This pattern was previously described in GoF95.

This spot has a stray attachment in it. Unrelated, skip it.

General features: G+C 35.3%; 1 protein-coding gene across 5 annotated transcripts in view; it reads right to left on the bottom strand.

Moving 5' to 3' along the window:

In general, an object-oriented application consists of a set of interacting objects each offering limited, focused functionality. In response to user interaction, the application carries out some kind of processing. For this purpose, the application makes use of the services of different objects for the processing requirement. In terms of implementation, the application may depend on a designated object that invokes methods on these objects by passing the required data as arguments (Figure 30.1). This designated object can be referred to as an invoker as it invokes operations on different objects. The invoker may be treated as part of the client application. The set of ...

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